These attacks take the form of infrared laser light, chemical delayering and scanning focused-ion beam to remove material and provide access to the integrated circuit. This access can then be used to gain design information and, potentially, access to data.
"Implementation of multiple hardware and software countermeasures is making integrated circuits more secure, but the backside of a chip is still considered to be vulnerable to physical attacks," said Alain Merle, Leti's marketing manager for security.
And so Leti is proposing a shield made of serpentine track in metal sandwiched between two polymers one being opaque to infrared and hiding the serpentine path. The interior polymer is designed to detect chemical attacks.
Schematic internal view of the backside shield of a secure IC. Source: Leti.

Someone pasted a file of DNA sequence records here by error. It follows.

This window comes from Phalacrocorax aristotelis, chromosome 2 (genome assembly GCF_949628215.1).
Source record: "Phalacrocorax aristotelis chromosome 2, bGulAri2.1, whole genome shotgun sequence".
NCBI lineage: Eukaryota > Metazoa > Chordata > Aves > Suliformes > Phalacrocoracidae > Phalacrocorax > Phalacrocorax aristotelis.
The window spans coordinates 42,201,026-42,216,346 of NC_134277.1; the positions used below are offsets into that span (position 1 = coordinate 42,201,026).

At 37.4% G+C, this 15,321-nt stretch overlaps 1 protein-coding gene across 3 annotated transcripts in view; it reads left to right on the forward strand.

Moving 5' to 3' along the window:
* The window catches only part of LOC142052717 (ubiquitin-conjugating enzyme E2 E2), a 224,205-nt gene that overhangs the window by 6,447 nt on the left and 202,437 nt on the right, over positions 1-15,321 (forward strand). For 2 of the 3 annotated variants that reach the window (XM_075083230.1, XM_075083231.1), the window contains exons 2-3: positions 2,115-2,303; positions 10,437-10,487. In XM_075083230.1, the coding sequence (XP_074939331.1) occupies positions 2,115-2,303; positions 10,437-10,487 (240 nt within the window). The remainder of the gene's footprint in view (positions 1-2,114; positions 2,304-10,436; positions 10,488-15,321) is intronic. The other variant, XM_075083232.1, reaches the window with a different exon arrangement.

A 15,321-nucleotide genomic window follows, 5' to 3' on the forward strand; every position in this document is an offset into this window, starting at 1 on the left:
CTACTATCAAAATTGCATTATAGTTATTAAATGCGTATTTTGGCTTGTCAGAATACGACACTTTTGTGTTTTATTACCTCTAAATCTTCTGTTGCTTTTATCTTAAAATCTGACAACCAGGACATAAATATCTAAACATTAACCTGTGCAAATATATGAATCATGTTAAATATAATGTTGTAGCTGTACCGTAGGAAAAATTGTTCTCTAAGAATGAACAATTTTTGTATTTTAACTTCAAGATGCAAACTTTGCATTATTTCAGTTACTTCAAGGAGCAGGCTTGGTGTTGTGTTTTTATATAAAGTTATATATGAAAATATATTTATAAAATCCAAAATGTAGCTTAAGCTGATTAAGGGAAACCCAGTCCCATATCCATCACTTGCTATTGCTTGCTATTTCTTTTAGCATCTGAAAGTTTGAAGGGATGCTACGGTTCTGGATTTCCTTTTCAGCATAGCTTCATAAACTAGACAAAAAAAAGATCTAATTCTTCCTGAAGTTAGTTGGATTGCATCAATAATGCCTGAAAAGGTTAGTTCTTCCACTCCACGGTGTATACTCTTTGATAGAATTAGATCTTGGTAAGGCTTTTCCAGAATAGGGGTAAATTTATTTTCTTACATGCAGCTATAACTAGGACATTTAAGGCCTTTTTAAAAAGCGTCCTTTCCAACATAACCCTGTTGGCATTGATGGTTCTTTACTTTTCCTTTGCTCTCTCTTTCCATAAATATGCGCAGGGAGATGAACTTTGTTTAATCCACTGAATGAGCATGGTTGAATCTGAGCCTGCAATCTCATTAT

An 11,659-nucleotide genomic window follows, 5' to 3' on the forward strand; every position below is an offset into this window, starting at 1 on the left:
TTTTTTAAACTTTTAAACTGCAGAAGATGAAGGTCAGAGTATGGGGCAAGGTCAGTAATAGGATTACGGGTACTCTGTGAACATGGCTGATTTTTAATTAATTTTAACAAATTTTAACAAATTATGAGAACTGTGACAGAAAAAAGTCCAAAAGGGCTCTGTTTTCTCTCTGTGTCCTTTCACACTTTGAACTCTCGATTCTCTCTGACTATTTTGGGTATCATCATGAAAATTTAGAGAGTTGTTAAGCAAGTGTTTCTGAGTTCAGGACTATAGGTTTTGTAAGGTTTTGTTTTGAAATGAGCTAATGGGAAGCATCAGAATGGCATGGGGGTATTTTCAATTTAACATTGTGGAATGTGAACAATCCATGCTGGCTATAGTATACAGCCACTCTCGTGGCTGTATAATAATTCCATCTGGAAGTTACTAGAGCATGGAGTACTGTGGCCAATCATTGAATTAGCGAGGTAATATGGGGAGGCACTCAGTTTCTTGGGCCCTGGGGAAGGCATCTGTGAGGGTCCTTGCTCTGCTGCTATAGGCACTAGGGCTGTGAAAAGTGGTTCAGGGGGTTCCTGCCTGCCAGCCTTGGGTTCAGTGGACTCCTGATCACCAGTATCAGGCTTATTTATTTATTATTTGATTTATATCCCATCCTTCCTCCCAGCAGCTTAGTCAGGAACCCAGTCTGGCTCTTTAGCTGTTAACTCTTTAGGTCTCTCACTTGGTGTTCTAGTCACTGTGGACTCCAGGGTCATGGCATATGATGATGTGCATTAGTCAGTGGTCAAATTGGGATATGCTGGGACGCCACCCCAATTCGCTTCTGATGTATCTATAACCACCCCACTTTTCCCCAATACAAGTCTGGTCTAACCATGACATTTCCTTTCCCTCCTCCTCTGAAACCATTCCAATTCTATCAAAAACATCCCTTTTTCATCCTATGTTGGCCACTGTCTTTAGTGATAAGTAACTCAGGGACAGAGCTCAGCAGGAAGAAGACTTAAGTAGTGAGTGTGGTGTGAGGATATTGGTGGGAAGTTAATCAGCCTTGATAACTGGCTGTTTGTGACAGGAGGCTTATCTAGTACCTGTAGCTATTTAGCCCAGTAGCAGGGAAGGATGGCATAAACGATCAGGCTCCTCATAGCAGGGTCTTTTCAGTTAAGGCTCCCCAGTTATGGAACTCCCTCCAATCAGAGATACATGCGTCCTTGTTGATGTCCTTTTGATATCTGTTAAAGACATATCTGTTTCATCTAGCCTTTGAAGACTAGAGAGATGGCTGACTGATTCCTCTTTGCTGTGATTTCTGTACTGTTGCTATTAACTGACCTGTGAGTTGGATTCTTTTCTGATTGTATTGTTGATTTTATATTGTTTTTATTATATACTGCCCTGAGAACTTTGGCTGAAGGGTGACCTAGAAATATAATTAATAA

The protection comes from the resistance along the length of the serpentine trace or multiple serpentine traces which covers the whole of the back face of the die. Any activity that alters the serpentine trace changes the resistance which could be used as a trigger to delete sensitive data.
Because these are standard packaging processes they provide hardware security with only a few additional steps and at low additional cost, Leti said.
Leti's research results will be presented at this week's Device Packaging Conference in Fountain Hills, Arizona, in a paper entitled "Backside Shield against Physical Attacks for Secure ICs."
Related links and articles: